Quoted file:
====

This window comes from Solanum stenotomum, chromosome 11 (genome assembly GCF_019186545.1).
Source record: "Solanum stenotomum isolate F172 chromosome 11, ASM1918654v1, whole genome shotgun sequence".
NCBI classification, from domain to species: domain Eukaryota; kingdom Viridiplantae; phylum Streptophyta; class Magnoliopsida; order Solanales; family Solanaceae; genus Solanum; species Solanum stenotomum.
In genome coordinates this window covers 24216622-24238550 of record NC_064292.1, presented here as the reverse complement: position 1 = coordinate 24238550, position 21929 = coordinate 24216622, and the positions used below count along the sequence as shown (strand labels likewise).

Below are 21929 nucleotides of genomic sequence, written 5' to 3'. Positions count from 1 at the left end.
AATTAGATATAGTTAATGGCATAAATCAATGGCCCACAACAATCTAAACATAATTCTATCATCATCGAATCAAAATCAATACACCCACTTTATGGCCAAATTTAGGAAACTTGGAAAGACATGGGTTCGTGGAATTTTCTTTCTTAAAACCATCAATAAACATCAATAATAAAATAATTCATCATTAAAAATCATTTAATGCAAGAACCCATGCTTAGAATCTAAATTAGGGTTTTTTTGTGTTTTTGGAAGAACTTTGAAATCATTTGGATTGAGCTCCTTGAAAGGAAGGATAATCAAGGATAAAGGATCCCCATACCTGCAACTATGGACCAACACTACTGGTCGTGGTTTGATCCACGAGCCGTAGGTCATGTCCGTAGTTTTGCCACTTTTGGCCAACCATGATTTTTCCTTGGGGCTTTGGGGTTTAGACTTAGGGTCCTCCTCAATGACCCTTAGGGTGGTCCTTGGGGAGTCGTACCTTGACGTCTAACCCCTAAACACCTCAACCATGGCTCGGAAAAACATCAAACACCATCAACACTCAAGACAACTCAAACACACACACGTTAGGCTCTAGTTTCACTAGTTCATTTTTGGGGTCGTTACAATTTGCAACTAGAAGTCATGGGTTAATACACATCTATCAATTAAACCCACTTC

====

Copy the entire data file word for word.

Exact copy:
This window comes from Solanum stenotomum, chromosome 11 (genome assembly GCF_019186545.1).
Source record: "Solanum stenotomum isolate F172 chromosome 11, ASM1918654v1, whole genome shotgun sequence".
NCBI classification, from domain to species: domain Eukaryota; kingdom Viridiplantae; phylum Streptophyta; class Magnoliopsida; order Solanales; family Solanaceae; genus Solanum; species Solanum stenotomum.
In genome coordinates this window covers 24216622-24238550 of record NC_064292.1, presented here as the reverse complement: position 1 = coordinate 24238550, position 21929 = coordinate 24216622, and the positions used below count along the sequence as shown (strand labels likewise).

Below are 21929 nucleotides of genomic sequence, written 5' to 3'. Positions count from 1 at the left end.
AATTAGATATAGTTAATGGCATAAATCAATGGCCCACAACAATCTAAACATAATTCTATCATCATCGAATCAAAATCAATACACCCACTTTATGGCCAAATTTAGGAAACTTGGAAAGACATGGGTTCGTGGAATTTTCTTTCTTAAAACCATCAATAAACATCAATAATAAAATAATTCATCATTAAAAATCATTTAATGCAAGAACCCATGCTTAGAATCTAAATTAGGGTTTTTTTGTGTTTTTGGAAGAACTTTGAAATCATTTGGATTGAGCTCCTTGAAAGGAAGGATAATCAAGGATAAAGGATCCCCATACCTGCAACTATGGACCAACACTACTGGTCGTGGTTTGATCCACGAGCCGTAGGTCATGTCCGTAGTTTTGCCACTTTTGGCCAACCATGATTTTTCCTTGGGGCTTTGGGGTTTAGACTTAGGGTCCTCCTCAATGACCCTTAGGGTGGTCCTTGGGGAGTCGTACCTTGACGTCTAACCCCTAAACACCTCAACCATGGCTCGGAAAAACATCAAACACCATCAACACTCAAGACAACTCAAACACACACACGTTAGGCTCTAGTTTCACTAGTTCATTTTTGGGGTCGTTACAATTTGCAACTAGAAGTCATGGGTTAATACACATCTATCAATTAAACCCACTTC